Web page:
Herbie Butcher’s Fried Chicken (HBFC) is slated to open in Minneapolis as Minnesota’s first vegan fried chicken shop. HBFC is a new concept from Guam-born sibling entrepreneurs Kale and Aubry Walch, who opened Minneapolis-based The Herbivorous Butcher in 2016 as the first vegan butcher shop in the United States. The menu at HBFC will revolve around seitan-based vegan fried chicken—which features Kale Walch’s secret breading—served with housemade sauce or as part of a biscuit sandwich. The shop will also offer sides such as mac and cheese and coleslaw, along with biscuits with maple butter and milkshakes with various mix-ins.
With the new shop, the Walch siblings aim to continue their mission of creating vegan foods that are improvements, not substitutes, of their animal-derived counterparts. “Our mission has always been to try to save the world by bridging the gap for omnivores that haven’t quite made the full jump to veganism yet, and by making vegan meats and cheeses that are even better than the counterparts they were used to we start to accomplish just that,” Kale Walch told VegNews. “Herbie Butcher’s Fried Chicken continues our brand’s mission by making a fried chicken that won’t leave anyone questioning if a plant-based lifestyle is possible without sacrificing the foods we love.”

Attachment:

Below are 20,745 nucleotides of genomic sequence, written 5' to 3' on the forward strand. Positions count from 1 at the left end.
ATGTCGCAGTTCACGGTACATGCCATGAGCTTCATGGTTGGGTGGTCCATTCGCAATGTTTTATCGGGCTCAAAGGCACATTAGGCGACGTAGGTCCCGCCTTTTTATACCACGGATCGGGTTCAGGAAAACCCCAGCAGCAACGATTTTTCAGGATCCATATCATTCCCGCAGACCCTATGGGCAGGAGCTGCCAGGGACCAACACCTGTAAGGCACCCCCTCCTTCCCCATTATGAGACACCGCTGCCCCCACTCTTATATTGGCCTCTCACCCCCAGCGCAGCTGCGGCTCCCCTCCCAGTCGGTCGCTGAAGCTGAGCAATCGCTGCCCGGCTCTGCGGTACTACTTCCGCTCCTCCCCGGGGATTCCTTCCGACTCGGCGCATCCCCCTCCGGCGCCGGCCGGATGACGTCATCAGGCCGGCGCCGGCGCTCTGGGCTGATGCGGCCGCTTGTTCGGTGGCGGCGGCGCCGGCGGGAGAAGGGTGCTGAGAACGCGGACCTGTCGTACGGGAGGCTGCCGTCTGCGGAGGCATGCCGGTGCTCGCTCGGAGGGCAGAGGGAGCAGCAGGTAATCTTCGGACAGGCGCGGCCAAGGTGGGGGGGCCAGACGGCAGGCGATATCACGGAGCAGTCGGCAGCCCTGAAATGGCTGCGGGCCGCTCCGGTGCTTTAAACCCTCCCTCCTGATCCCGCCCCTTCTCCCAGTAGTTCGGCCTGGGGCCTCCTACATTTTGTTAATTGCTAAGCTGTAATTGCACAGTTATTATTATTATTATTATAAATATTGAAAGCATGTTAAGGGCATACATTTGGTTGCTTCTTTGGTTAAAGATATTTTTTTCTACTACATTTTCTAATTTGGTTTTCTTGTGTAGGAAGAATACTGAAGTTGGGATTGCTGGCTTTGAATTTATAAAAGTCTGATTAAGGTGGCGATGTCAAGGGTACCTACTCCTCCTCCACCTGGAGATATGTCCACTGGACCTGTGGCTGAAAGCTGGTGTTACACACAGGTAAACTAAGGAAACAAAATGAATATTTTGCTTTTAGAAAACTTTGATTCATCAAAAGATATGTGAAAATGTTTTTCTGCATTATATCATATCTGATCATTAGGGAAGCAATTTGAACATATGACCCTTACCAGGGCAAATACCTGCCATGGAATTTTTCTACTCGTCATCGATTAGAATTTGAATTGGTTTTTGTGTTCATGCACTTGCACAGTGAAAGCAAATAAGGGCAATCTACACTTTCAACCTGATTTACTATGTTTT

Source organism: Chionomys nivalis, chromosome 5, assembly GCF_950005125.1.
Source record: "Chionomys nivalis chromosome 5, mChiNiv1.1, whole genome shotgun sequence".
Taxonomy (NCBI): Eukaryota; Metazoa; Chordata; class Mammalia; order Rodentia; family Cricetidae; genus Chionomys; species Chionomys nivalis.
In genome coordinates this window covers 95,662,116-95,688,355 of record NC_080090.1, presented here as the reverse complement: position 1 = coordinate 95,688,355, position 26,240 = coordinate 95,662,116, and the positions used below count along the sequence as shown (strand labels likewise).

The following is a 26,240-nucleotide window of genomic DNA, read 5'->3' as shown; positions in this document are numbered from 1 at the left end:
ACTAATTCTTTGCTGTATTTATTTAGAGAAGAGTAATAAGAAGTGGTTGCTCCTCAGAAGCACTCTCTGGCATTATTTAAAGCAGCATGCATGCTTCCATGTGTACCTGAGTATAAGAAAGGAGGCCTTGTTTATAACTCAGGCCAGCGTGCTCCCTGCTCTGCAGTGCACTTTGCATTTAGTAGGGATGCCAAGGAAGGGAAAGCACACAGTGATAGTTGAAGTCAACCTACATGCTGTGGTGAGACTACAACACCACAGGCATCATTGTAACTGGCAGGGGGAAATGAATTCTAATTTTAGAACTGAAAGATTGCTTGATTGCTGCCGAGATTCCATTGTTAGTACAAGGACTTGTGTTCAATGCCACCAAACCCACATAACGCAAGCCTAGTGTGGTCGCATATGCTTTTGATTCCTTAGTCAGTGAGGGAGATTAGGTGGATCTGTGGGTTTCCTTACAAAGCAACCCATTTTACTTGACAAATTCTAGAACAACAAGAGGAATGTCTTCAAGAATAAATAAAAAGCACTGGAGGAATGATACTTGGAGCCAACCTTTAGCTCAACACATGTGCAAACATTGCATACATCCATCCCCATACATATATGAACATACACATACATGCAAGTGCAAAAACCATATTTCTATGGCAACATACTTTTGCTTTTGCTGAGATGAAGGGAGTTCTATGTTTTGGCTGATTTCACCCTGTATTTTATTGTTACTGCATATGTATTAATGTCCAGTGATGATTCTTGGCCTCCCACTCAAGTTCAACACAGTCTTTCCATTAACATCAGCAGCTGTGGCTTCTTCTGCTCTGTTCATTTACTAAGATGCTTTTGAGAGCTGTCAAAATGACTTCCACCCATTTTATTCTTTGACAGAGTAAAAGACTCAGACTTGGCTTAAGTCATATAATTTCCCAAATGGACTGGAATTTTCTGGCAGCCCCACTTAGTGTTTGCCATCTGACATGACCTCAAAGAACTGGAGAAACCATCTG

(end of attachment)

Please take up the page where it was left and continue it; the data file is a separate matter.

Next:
HBFC is slated to open late spring and will offer takeout and delivery.
Vegan butcher for the win
Back in 2016 when the Walches first opened The Herbivorous Butcher, the use of term “vegan butcher” received widespread criticism but it has since become commonplace, in no small part due to the popularity of the Minneapolis shop’s expertly crafted vegan ribs, sausages, sliced meats, bacon, jerky, cheeses, and deli sandwiches. Given the shift in perception of vegan foods in recent years, Kale Walch does not anticipate that the vegan fried chicken shop will receive similar pushback on semantics. “I think in the past seven years not only have minds been opened in regard to nomenclature, but big brands have decided that the words ‘vegan’ or ‘plant-based’ followed by just about anything can be capitalized [on],” he said.
One of those big brands is Nestlé, parent company of vegetarian brand Sweet Earth Foods which makes vegan burgers, grounds, meals, and more. In 2017, the United States Patent and Trademark Office (USPTO) denied The Herbivorous Butcher’s trademark application for the term “Vegan Butcher,” citing that the term was “merely descriptive.” Shortly thereafter, Nestlé applied to trademark “The Vegan Butcher,” which the USPTO nearly approved if not for an opposition filed by The Herbivorous Butcher. After a lengthy battle, The Herbivorous Butcher emerged victorious when Nestlé dropped its pursuit of the term.
The Walches do not plan to pursue the trademark in order to leave the term open for all innovators to use. Instead, the duo plans to focus on honing their craft as vegan butchers and exploring new concepts such as HBFC. “The sky is the limit for vegan food right now, and with each passing day, we learn more about new techniques and flavors to make our products even better,” Kale Walch said. “We’ve learned our strengths as a company as well, and what we’re truly passionate about which will drive our growth onward and upward.”